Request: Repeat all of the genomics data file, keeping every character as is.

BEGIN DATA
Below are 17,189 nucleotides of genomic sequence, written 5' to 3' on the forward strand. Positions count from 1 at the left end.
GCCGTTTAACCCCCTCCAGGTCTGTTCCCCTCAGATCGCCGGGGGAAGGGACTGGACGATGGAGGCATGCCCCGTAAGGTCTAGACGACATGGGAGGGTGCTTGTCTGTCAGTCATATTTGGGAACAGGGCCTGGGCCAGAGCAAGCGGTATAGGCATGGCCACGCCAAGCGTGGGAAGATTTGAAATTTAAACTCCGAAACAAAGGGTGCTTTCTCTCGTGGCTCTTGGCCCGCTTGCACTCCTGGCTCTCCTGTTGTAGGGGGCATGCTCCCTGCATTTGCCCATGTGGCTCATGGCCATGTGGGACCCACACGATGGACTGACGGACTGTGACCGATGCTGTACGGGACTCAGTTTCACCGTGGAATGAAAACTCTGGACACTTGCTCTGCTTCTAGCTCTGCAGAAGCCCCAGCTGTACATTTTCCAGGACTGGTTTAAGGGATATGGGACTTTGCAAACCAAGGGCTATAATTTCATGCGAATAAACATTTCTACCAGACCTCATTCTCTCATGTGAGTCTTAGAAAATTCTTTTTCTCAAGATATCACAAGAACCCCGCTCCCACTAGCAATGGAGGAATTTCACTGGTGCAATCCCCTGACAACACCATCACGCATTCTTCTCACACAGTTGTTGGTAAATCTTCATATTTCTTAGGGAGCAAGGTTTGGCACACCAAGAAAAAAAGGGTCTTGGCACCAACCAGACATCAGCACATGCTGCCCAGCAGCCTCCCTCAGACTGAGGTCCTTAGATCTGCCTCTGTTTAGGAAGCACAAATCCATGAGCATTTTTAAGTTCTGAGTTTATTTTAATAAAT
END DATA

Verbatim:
Below are 17,189 nucleotides of genomic sequence, written 5' to 3' on the forward strand. Positions count from 1 at the left end.
GCCGTTTAACCCCCTCCAGGTCTGTTCCCCTCAGATCGCCGGGGGAAGGGACTGGACGATGGAGGCATGCCCCGTAAGGTCTAGACGACATGGGAGGGTGCTTGTCTGTCAGTCATATTTGGGAACAGGGCCTGGGCCAGAGCAAGCGGTATAGGCATGGCCACGCCAAGCGTGGGAAGATTTGAAATTTAAACTCCGAAACAAAGGGTGCTTTCTCTCGTGGCTCTTGGCCCGCTTGCACTCCTGGCTCTCCTGTTGTAGGGGGCATGCTCCCTGCATTTGCCCATGTGGCTCATGGCCATGTGGGACCCACACGATGGACTGACGGACTGTGACCGATGCTGTACGGGACTCAGTTTCACCGTGGAATGAAAACTCTGGACACTTGCTCTGCTTCTAGCTCTGCAGAAGCCCCAGCTGTACATTTTCCAGGACTGGTTTAAGGGATATGGGACTTTGCAAACCAAGGGCTATAATTTCATGCGAATAAACATTTCTACCAGACCTCATTCTCTCATGTGAGTCTTAGAAAATTCTTTTTCTCAAGATATCACAAGAACCCCGCTCCCACTAGCAATGGAGGAATTTCACTGGTGCAATCCCCTGACAACACCATCACGCATTCTTCTCACACAGTTGTTGGTAAATCTTCATATTTCTTAGGGAGCAAGGTTTGGCACACCAAGAAAAAAAGGGTCTTGGCACCAACCAGACATCAGCACATGCTGCCCAGCAGCCTCCCTCAGACTGAGGTCCTTAGATCTGCCTCTGTTTAGGAAGCACAAATCCATGAGCATTTTTAAGTTCTGAGTTTATTTTAATAAAT